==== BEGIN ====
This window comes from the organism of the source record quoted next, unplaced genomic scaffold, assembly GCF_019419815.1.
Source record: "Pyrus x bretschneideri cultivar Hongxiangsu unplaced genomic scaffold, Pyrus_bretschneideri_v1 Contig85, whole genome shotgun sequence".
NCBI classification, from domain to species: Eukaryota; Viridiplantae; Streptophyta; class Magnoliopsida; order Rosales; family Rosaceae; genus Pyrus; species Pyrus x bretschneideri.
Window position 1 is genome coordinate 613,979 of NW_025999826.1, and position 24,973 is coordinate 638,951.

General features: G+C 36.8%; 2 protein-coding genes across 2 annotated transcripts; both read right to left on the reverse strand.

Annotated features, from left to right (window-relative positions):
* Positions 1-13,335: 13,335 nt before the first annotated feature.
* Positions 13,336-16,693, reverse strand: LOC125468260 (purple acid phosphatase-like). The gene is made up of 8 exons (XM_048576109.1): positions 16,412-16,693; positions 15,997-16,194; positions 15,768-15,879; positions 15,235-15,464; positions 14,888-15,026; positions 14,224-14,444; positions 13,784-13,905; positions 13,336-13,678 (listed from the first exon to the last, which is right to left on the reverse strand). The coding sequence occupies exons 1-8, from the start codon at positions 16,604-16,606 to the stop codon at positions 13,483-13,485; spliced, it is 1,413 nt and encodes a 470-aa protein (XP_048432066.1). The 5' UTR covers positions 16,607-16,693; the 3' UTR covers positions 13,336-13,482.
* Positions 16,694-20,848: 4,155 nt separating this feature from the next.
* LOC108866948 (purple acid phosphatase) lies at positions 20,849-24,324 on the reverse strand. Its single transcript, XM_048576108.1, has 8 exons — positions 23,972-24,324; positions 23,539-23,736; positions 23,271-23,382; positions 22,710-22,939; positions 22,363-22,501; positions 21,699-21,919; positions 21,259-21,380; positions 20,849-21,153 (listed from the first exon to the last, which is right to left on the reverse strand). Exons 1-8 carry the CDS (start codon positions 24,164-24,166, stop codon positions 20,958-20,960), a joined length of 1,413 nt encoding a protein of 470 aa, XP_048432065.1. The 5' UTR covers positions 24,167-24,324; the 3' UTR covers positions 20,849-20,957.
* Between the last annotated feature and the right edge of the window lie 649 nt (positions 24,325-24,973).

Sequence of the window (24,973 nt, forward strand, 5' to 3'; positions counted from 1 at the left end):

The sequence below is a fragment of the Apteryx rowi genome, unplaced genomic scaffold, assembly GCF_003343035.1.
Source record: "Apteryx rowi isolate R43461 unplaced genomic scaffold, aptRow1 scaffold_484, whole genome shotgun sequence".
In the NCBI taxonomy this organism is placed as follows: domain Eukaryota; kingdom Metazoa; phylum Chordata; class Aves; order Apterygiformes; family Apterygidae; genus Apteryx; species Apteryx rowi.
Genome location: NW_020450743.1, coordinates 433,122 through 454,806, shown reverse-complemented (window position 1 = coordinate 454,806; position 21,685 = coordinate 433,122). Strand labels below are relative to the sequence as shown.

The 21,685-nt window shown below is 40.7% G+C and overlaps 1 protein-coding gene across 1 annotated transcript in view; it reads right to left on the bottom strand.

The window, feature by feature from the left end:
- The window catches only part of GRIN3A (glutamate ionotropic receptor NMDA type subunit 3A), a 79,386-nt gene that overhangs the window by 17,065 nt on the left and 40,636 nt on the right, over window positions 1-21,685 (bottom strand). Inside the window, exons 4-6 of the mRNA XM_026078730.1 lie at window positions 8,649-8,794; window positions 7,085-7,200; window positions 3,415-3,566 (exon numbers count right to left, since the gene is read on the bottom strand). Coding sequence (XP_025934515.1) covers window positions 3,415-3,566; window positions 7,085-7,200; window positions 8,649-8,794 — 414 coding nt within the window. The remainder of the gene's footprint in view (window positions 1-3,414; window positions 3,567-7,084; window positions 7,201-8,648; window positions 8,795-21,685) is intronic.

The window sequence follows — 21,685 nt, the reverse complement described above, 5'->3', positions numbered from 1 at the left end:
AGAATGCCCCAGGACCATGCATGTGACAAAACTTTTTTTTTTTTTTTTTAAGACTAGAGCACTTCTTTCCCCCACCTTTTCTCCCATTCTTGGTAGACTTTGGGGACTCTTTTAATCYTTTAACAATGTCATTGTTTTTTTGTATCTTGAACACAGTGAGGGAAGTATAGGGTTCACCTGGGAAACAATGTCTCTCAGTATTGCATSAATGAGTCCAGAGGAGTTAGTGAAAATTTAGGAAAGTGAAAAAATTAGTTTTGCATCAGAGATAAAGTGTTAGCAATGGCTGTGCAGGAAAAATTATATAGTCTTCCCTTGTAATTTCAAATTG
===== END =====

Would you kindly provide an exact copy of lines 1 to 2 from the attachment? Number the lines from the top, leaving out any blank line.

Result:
This window comes from the organism of the source record quoted next, unplaced genomic scaffold, assembly GCF_019419815.1.
Source record: "Pyrus x bretschneideri cultivar Hongxiangsu unplaced genomic scaffold, Pyrus_bretschneideri_v1 Contig85, whole genome shotgun sequence".